FOP President: APD Managed by Intimidation
Asheville's Fraternal Order of Police President Rondell Lance tells News 13 officers have lost confidence in their leadership in the Asheville Police Department. In an interview Friday, Lance told News 13 APD is severely fractured with rank and file officers afraid to speak out fearing they'll lose their jobs.
"It's an intimidating time at the police department to be an officer," said Lance. "The leadership seems to be a leadership of intimidation. They (officers) are almost afraid to do their jobs."
Lance said some younger officers have come to him with ethical concerns over what superiors are expecting them to do.
"It's coming from lieutenants and above," said Lance. "The mindset of this administration is not one of leadership that men and women can look to for guidance and for help, it's
more of bosses who, if you dare cross them, you do something wrong, you are going to pay for it and pay for it dearly."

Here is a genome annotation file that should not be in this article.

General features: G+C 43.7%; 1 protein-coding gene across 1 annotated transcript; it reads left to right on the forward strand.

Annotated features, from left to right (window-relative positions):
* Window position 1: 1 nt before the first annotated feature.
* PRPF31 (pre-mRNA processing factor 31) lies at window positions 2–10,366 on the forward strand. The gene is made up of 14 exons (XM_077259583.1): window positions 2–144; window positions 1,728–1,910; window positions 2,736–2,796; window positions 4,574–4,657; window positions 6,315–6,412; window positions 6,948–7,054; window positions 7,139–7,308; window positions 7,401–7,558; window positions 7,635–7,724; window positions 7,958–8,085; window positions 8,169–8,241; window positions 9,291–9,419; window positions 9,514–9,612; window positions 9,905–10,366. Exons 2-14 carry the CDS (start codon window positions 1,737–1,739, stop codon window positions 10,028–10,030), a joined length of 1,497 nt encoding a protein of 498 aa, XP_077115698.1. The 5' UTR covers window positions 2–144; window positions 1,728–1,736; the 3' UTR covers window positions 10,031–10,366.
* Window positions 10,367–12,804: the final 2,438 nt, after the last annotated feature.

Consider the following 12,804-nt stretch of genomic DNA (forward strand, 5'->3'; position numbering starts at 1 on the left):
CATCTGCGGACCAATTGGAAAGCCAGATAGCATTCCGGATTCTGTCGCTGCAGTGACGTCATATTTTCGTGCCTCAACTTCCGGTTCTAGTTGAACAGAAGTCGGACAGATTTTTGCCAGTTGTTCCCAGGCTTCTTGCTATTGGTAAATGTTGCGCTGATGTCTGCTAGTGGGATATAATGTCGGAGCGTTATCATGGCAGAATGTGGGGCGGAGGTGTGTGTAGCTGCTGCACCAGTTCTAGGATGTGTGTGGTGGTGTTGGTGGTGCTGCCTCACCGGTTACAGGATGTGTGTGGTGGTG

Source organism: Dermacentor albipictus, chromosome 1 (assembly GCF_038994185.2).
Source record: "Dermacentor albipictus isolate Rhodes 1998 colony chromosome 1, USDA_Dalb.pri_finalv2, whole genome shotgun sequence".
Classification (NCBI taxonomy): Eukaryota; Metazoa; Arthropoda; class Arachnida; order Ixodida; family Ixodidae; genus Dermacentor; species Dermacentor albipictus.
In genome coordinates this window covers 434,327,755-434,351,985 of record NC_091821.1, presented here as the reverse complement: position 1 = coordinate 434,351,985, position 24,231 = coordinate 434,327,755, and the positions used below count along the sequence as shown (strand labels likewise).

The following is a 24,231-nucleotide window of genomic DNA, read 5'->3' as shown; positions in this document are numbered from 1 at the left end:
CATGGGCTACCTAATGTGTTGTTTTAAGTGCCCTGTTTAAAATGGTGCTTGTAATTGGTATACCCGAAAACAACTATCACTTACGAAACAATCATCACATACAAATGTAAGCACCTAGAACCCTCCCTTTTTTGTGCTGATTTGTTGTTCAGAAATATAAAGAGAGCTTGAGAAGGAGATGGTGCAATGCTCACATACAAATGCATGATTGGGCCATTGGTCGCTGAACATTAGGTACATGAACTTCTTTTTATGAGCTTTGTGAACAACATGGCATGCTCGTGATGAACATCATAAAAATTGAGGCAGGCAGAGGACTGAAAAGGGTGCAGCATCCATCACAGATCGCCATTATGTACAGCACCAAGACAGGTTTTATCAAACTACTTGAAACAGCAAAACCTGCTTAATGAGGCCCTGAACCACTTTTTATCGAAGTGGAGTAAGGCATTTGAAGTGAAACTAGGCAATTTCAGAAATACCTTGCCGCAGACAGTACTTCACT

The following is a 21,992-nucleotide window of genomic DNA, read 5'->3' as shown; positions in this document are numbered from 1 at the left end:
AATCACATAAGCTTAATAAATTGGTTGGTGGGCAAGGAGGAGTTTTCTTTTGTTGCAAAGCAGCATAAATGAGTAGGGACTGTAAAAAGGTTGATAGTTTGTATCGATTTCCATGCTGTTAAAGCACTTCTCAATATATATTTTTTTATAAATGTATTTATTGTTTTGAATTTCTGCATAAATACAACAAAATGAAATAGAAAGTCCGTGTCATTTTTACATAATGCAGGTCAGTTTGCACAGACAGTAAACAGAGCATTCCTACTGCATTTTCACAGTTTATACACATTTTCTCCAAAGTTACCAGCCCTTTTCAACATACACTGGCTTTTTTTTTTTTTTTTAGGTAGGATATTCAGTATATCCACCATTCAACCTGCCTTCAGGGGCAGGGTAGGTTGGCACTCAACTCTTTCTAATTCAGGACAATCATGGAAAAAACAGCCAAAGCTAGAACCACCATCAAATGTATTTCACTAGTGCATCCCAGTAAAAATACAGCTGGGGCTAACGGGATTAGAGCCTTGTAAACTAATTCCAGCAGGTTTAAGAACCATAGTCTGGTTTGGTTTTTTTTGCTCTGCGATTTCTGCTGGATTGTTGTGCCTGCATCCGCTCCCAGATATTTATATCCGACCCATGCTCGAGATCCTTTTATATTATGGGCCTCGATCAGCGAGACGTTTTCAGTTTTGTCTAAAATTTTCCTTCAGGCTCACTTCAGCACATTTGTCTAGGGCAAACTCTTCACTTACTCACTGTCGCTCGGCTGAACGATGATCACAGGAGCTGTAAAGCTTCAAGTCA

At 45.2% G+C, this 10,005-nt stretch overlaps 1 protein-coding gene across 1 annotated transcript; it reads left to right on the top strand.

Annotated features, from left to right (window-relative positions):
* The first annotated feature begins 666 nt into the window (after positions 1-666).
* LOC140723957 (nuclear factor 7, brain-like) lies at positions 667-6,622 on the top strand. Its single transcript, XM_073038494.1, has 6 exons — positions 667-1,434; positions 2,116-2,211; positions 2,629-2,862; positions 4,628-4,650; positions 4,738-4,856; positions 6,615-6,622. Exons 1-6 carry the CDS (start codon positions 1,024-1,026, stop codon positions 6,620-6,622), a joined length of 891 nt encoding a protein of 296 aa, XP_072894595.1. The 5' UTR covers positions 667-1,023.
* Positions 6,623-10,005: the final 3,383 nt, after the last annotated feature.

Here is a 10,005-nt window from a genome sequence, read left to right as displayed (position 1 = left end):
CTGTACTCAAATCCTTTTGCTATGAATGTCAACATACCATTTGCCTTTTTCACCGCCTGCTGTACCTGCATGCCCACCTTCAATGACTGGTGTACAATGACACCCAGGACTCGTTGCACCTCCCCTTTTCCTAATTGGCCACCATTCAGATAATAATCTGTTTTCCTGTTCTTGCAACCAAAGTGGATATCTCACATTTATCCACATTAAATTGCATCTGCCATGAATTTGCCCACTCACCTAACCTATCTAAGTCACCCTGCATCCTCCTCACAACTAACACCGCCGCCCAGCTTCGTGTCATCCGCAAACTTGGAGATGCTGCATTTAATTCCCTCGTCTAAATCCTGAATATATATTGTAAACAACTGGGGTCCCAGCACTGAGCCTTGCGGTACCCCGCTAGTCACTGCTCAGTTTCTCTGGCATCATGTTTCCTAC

But over the course of recent weeks some city leaders have said some problems in the department can be attributed to Chief Anderson working to improve the force.
Lance said he felt the problems within APD are systemic. He said one example includes an officer forced to charge a fellow officer with a citation.
Lance said the officer was in an accident in his squad car. Another officer who worked the accident didn't feel the accident warranted a citation. But Lance said a month later she was called in and ordered to give her co-worker a ticket.
"If you and I work side by side, and you're at fault, I shouldn't be the one who disciplines you. That's not the employee’s job to enforce discipline that's a sergeant, a lieutenant or a captain's job to enforce discipline, not me on another co-worker.
Lance said a formal complaint about the officers ethical concerns writing the ticket to her colleague was never filed. He said many officers are afraid to report problems for fear they will get moved to less desirable shifts or lose their jobs.
"It's many issues like that, with men and women are coming forward to me with concerns," said Lance. "We are getting daily calls and complaints from officers. Many say they would look leave the department.. They cannot work under this stress under this discipline mindset." News 13 reached out to Asheville leaders for comment. A call to the Mayor's office was not returned. News 13 was also told Chief Anderson was not available for comment.
By Kimberly King
Follow Kim @KimKingReports